These attributes are seen as the keys to happiness and bypassing hard work. He impresses this shallow dream onto his son, Biff. Although Biff is both well liked and attractive, he cannot achieve Willy’s dream and, therefore, becomes disillusioned. This discrepancy between Willy’s dream and reality manifested through Biff enables readers to see its dangerous futility. Although the dream results in Willy’s demise, Biff is able to escape and develop his own dream that is realistically based on true individual happiness instead of superficial qualities.
Maximus goes home to see his wife and son murdered and hung in front of his house. He knows he can't stay in his house, so he starts to find somewhere else to live. While in the desert, Maximus collapses and he is captured by slave trainers. While in the slave camp, the captured slaves were tested to see what level they could perform. Maximus was called Spaniard because he refused to tell his name.
Death of a salesman commentary A salesman for all of his career, Willy thinks the goal of life is to be well liked and gain material success. insecure guy. He tries to make himself feel better by lying to himself and his family. In his world of delusion, Willy is a hugely successful salesman. He disguises his profound anxiety and self-doubt with extreme arrogance.
Robert Del Colle March 6, 2011 Comp111. E61 Word Count: 1,442 Tragic Hero’s In Oedipus the King by Sophocles and Death of a Salesman by Arthur Miller, the two main characters are men who are both egotistical and want to lead exemplary lives. Both Oedipus and Willy live their lives guided by an excessive amount of pride. Oedipus’s only motive is to make himself look good while, Willy is a man who is very proud but, in reality has nothing to be proud of. Their blindness to their own failures and their larger than life egos are what ultimately lead them to their demise.
Both protagonists are blinded by their illusions of success, and both of their experiences are akin to one another. Willy's experience with achieving the American Dream is similar to Troy's will to survive because Troy tries to be on the same level as Whites by overcoming racial barriers. Willy Loman, a traveling salesman, believes that one must be well-liked in order to achieve the American dream. However, Willy does not realize that the value of hard work and devotion plays the most important role in achieving success. Willy tries to teach his falsified ideology of the American dream to his sons, Biff and Happy.
Many a man before you, in his dreams, has shared his mother’s bed. Take such things for shadows, nothing at all— Live, Oedipus, as if there’s no tomorrow!” (Meyer 1128). This quote shows both the blindness of Oedipus and Jocasta. Jocasta only believes what she wants to believe. When the oracle said that her son would kill his father and sleep with his mother she quickly abandoned her son to avoid that horrible fate and thanked the oracle for that.
Billy wants to find peace within him and the only way he can have it is to have revenge on the Indians who killed his parents. Revenge is not a good thing and it is not the way to go. His brother falls in love with a young girl and leaves Billy. Billy is left alone once more, first with the wolf and now with his brother. When he returns to Mexico to find his brother he only finds his remains he had been killed.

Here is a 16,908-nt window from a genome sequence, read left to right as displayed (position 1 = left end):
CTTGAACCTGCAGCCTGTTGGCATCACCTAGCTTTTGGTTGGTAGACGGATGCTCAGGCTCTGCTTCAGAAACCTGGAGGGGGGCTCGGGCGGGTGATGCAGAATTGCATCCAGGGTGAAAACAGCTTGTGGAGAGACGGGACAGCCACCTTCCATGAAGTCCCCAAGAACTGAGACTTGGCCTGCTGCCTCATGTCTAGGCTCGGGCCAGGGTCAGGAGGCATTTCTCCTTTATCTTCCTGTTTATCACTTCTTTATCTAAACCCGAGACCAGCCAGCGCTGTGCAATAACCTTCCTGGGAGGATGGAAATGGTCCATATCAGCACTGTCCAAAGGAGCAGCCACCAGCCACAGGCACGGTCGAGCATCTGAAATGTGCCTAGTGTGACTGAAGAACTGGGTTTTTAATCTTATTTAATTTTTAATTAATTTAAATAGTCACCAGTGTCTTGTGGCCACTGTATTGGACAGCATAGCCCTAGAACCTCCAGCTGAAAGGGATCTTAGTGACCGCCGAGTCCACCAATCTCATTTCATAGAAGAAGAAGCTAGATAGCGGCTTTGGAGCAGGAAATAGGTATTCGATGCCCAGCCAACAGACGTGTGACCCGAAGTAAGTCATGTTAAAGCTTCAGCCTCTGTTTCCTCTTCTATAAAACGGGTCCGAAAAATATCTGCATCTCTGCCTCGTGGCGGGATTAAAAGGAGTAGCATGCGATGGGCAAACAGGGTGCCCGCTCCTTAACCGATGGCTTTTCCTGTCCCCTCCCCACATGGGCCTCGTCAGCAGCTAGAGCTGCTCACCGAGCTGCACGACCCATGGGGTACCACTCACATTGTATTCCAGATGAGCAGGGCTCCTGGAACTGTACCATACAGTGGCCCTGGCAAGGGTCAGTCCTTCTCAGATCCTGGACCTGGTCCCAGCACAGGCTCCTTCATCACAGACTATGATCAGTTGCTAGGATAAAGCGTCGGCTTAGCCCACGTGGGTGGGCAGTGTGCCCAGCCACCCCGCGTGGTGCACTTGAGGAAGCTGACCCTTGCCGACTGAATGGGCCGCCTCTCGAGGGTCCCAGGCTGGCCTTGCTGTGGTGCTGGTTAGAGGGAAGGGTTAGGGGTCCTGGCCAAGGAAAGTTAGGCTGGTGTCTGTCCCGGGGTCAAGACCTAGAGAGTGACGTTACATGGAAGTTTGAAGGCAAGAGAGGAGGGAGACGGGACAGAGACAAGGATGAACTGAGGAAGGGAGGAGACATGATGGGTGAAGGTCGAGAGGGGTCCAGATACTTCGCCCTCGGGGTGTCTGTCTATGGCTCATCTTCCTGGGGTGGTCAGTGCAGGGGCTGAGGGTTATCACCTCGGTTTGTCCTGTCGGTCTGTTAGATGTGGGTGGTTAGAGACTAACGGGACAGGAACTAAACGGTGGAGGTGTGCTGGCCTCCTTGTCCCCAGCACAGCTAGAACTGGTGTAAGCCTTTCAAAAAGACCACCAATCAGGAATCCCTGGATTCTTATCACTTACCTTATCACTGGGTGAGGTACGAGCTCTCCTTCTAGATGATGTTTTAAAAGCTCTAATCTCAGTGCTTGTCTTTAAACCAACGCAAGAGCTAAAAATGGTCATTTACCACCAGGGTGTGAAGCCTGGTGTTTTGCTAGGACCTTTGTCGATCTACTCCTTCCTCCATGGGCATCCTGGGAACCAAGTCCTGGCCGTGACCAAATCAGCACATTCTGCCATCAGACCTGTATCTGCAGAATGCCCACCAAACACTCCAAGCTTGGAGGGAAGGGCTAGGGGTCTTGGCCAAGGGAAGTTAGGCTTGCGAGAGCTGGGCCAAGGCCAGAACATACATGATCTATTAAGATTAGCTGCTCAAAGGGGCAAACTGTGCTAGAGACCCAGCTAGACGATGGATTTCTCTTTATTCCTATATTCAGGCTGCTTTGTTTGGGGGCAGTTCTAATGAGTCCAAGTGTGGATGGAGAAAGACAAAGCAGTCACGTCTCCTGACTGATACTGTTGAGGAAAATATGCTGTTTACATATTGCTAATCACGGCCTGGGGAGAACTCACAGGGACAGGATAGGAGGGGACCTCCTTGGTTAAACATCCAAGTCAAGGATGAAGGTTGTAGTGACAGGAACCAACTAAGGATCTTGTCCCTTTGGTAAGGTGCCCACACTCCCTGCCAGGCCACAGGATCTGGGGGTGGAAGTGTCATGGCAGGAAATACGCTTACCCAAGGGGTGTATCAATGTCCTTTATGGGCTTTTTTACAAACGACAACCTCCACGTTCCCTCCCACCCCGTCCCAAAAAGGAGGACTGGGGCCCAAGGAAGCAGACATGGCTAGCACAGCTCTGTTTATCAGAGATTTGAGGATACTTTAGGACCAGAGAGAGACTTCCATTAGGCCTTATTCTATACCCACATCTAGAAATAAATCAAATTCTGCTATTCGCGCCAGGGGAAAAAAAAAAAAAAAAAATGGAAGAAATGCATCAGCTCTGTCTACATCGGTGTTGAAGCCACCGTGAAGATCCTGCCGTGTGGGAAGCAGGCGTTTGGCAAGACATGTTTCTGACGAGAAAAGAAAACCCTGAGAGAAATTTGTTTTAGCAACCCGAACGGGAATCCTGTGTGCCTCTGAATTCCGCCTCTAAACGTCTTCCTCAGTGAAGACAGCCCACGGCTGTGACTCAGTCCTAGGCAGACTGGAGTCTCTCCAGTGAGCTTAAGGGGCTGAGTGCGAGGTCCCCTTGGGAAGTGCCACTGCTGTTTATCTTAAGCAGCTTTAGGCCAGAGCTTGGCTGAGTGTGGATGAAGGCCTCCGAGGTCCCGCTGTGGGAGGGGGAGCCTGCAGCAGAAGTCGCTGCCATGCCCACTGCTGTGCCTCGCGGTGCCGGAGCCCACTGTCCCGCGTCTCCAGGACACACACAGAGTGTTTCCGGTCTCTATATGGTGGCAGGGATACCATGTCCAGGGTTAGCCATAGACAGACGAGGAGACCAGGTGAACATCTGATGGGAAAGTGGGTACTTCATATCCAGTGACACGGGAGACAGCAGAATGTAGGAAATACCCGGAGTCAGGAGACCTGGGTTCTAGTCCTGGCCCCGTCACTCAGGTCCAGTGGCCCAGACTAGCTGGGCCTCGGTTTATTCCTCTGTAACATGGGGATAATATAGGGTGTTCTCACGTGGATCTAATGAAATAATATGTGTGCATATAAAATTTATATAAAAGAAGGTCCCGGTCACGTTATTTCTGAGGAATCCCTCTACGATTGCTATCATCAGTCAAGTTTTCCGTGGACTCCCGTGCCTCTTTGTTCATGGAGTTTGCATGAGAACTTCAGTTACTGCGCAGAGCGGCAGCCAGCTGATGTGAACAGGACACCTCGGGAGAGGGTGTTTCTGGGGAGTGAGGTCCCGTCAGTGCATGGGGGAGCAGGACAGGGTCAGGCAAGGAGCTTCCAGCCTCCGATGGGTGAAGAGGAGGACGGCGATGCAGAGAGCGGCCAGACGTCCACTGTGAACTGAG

Their own son (who has not been born yet) will grow up, and he will kill his father (King Laois) and marry his mother (Queen Jocaste). In an attempt to not let this prophecy come true the king and queen ordered a peasant to leave Oedipus on the side of a mountain, and this is when the prophecy beings to take its path. The peasant does not leave it on the mountain side, for he would feel guilty to kill an infant. He handed it off to another peasant to bring to his town. One simple trip to an oracle sets the outline of a great ancient Greek tragedy.
(A) Ali’s parents were killed and Baba’s father, who judged the murder trial, took him in (B) He was born to the Hazara servant of Baba’s father (C) He killed a sheep belonging to Baba’s family and was forced to become their servant as punishment (D) Baba and Ali had the same father 3. What is it that worries Baba about Amir? (A) He isn’t certain who Amir’s mother was (B) A boy who can’t stand up for himself becomes a man who can’t stand up to anything (C) Boys at school bully Amir (D) Amir could disappoint him by losing the kite-fighting tournament 4. How is Hassan’s cleft lip fixed? (A) Amir uses his birthday money to pay for the surgery (B) Baba pays for the surgery as a birthday gift to Hassan (C) Hassan steals Amir’s birthday money and uses it for the surgery (D) Ali steals Amir’s birthday money to pay for the surgery 5.
This image is what’s considered the “American Dream”. Miller’s character Willy Loman is the perfect dramatization of many people out there who work hard, yet never seem to quite reach the goal they set for themselves. Willy is a salesman who is convinced that “the man who makes an appearance in the business world, the man who creates personal interest, is the man who gets ahead.” Willy is constantly worried about how he looks and appears to others because in his mind “he is destined for success” and so “he must constantly dress the part,” (Centola 21). Willy’s brother Ben is the ideal man in Loman’s mind. He has the success, the wealth, and the notability that is everything Willy wants for himself and his family.